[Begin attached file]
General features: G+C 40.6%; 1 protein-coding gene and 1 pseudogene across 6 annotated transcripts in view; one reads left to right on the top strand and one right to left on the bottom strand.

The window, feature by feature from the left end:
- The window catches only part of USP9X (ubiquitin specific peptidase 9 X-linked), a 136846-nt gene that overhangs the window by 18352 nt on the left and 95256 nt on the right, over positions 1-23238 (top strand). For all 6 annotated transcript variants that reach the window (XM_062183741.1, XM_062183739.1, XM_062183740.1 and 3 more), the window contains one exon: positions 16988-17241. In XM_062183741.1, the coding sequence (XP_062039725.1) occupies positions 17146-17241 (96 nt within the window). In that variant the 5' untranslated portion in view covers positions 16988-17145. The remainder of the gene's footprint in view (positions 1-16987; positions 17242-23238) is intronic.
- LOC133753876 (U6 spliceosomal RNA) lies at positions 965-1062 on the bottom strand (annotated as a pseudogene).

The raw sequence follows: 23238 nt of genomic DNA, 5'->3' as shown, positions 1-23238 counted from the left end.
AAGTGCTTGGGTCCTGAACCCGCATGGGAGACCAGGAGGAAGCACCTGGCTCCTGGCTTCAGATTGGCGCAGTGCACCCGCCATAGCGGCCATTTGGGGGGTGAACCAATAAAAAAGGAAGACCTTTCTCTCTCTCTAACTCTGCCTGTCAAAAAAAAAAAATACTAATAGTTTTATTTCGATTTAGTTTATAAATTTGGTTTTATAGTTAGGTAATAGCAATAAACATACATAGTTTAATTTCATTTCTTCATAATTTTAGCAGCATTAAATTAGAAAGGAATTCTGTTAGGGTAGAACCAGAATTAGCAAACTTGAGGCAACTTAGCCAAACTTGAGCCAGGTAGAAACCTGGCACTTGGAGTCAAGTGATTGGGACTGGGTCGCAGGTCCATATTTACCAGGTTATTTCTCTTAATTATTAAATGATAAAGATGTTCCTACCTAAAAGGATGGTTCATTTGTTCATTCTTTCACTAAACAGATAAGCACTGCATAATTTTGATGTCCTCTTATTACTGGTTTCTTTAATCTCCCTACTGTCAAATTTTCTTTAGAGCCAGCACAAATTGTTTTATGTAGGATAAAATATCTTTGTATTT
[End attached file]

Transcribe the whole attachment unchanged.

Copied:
General features: G+C 40.6%; 1 protein-coding gene and 1 pseudogene across 6 annotated transcripts in view; one reads left to right on the top strand and one right to left on the bottom strand.

The window, feature by feature from the left end:
- The window catches only part of USP9X (ubiquitin specific peptidase 9 X-linked), a 136846-nt gene that overhangs the window by 18352 nt on the left and 95256 nt on the right, over positions 1-23238 (top strand). For all 6 annotated transcript variants that reach the window (XM_062183741.1, XM_062183739.1, XM_062183740.1 and 3 more), the window contains one exon: positions 16988-17241. In XM_062183741.1, the coding sequence (XP_062039725.1) occupies positions 17146-17241 (96 nt within the window). In that variant the 5' untranslated portion in view covers positions 16988-17145. The remainder of the gene's footprint in view (positions 1-16987; positions 17242-23238) is intronic.
- LOC133753876 (U6 spliceosomal RNA) lies at positions 965-1062 on the bottom strand (annotated as a pseudogene).

The raw sequence follows: 23238 nt of genomic DNA, 5'->3' as shown, positions 1-23238 counted from the left end.
AAGTGCTTGGGTCCTGAACCCGCATGGGAGACCAGGAGGAAGCACCTGGCTCCTGGCTTCAGATTGGCGCAGTGCACCCGCCATAGCGGCCATTTGGGGGGTGAACCAATAAAAAAGGAAGACCTTTCTCTCTCTCTAACTCTGCCTGTCAAAAAAAAAAAATACTAATAGTTTTATTTCGATTTAGTTTATAAATTTGGTTTTATAGTTAGGTAATAGCAATAAACATACATAGTTTAATTTCATTTCTTCATAATTTTAGCAGCATTAAATTAGAAAGGAATTCTGTTAGGGTAGAACCAGAATTAGCAAACTTGAGGCAACTTAGCCAAACTTGAGCCAGGTAGAAACCTGGCACTTGGAGTCAAGTGATTGGGACTGGGTCGCAGGTCCATATTTACCAGGTTATTTCTCTTAATTATTAAATGATAAAGATGTTCCTACCTAAAAGGATGGTTCATTTGTTCATTCTTTCACTAAACAGATAAGCACTGCATAATTTTGATGTCCTCTTATTACTGGTTTCTTTAATCTCCCTACTGTCAAATTTTCTTTAGAGCCAGCACAAATTGTTTTATGTAGGATAAAATATCTTTGTATTT